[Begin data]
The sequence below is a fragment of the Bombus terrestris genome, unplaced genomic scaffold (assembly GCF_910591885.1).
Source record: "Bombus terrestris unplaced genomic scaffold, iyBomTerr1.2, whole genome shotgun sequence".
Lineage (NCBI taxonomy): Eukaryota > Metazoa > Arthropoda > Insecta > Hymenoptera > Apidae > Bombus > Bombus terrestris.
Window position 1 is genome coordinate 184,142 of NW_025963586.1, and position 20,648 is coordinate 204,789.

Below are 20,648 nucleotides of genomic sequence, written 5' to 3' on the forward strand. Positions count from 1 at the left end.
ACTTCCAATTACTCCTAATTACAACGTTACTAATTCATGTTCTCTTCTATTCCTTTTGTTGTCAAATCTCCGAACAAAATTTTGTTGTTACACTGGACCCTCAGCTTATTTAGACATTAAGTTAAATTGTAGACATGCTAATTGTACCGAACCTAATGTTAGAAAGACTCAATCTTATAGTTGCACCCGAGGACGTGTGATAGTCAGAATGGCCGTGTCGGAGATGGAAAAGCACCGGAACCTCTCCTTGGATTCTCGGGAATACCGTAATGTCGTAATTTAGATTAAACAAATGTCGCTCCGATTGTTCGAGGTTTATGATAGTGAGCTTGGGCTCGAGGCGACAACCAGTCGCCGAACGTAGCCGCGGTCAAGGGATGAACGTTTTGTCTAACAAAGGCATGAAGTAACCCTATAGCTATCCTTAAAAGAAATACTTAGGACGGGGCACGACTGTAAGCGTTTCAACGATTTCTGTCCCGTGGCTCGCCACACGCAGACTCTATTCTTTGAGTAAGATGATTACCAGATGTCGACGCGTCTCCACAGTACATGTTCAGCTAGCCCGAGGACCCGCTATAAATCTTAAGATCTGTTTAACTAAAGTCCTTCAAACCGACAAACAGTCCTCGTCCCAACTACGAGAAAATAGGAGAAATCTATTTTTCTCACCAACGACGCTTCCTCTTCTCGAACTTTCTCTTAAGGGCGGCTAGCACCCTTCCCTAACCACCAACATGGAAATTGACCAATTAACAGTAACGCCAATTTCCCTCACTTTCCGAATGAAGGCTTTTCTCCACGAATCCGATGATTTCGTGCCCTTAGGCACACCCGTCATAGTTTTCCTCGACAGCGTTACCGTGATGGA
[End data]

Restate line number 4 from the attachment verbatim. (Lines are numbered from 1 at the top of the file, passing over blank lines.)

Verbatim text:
Window position 1 is genome coordinate 184,142 of NW_025963586.1, and position 20,648 is coordinate 204,789.